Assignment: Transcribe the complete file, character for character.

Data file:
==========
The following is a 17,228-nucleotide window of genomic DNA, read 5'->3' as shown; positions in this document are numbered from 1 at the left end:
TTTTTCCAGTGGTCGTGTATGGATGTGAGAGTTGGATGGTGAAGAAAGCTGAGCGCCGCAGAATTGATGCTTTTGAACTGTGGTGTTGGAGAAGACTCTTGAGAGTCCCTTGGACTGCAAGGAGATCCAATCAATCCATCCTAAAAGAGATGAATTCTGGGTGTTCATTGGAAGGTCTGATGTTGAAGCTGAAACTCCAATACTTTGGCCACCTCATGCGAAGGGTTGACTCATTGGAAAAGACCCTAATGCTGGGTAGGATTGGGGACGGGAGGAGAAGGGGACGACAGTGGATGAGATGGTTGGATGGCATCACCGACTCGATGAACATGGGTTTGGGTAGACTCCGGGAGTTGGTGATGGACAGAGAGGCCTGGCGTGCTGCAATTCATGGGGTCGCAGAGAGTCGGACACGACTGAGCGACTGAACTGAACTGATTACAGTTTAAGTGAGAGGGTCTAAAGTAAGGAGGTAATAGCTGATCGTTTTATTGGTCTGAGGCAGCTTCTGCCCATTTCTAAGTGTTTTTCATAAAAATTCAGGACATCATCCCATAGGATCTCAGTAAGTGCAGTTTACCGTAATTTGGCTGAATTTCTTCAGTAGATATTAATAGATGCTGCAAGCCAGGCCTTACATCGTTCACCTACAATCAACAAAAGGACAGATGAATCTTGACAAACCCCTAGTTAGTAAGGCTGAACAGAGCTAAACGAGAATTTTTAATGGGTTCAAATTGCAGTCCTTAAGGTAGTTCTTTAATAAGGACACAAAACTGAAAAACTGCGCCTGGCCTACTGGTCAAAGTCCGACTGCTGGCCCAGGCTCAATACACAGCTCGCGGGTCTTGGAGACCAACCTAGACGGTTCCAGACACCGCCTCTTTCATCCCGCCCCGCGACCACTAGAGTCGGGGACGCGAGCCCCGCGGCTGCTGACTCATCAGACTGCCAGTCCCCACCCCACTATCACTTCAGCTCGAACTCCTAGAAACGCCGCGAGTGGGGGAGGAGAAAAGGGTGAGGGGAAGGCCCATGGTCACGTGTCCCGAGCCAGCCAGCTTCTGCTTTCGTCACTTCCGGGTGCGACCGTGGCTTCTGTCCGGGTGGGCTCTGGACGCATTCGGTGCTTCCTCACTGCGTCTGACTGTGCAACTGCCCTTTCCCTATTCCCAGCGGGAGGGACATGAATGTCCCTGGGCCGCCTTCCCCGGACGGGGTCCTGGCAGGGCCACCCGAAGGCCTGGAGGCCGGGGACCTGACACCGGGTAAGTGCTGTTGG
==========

The following is a 17,228-nucleotide window of genomic DNA, read 5'->3' as shown; positions in this document are numbered from 1 at the left end:
TTTTTCCAGTGGTCGTGTATGGATGTGAGAGTTGGATGGTGAAGAAAGCTGAGCGCCGCAGAATTGATGCTTTTGAACTGTGGTGTTGGAGAAGACTCTTGAGAGTCCCTTGGACTGCAAGGAGATCCAATCAATCCATCCTAAAAGAGATGAATTCTGGGTGTTCATTGGAAGGTCTGATGTTGAAGCTGAAACTCCAATACTTTGGCCACCTCATGCGAAGGGTTGACTCATTGGAAAAGACCCTAATGCTGGGTAGGATTGGGGACGGGAGGAGAAGGGGACGACAGTGGATGAGATGGTTGGATGGCATCACCGACTCGATGAACATGGGTTTGGGTAGACTCCGGGAGTTGGTGATGGACAGAGAGGCCTGGCGTGCTGCAATTCATGGGGTCGCAGAGAGTCGGACACGACTGAGCGACTGAACTGAACTGATTACAGTTTAAGTGAGAGGGTCTAAAGTAAGGAGGTAATAGCTGATCGTTTTATTGGTCTGAGGCAGCTTCTGCCCATTTCTAAGTGTTTTTCATAAAAATTCAGGACATCATCCCATAGGATCTCAGTAAGTGCAGTTTACCGTAATTTGGCTGAATTTCTTCAGTAGATATTAATAGATGCTGCAAGCCAGGCCTTACATCGTTCACCTACAATCAACAAAAGGACAGATGAATCTTGACAAACCCCTAGTTAGTAAGGCTGAACAGAGCTAAACGAGAATTTTTAATGGGTTCAAATTGCAGTCCTTAAGGTAGTTCTTTAATAAGGACACAAAACTGAAAAACTGCGCCTGGCCTACTGGTCAAAGTCCGACTGCTGGCCCAGGCTCAATACACAGCTCGCGGGTCTTGGAGACCAACCTAGACGGTTCCAGACACCGCCTCTTTCATCCCGCCCCGCGACCACTAGAGTCGGGGACGCGAGCCCCGCGGCTGCTGACTCATCAGACTGCCAGTCCCCACCCCACTATCACTTCAGCTCGAACTCCTAGAAACGCCGCGAGTGGGGGAGGAGAAAAGGGTGAGGGGAAGGCCCATGGTCACGTGTCCCGAGCCAGCCAGCTTCTGCTTTCGTCACTTCCGGGTGCGACCGTGGCTTCTGTCCGGGTGGGCTCTGGACGCATTCGGTGCTTCCTCACTGCGTCTGACTGTGCAACTGCCCTTTCCCTATTCCCAGCGGGAGGGACATGAATGTCCCTGGGCCGCCTTCCCCGGACGGGGTCCTGGCAGGGCCACCCGAAGGCCTGGAGGCCGGGGACCTGACACCGGGTAAGTGCTGTTGG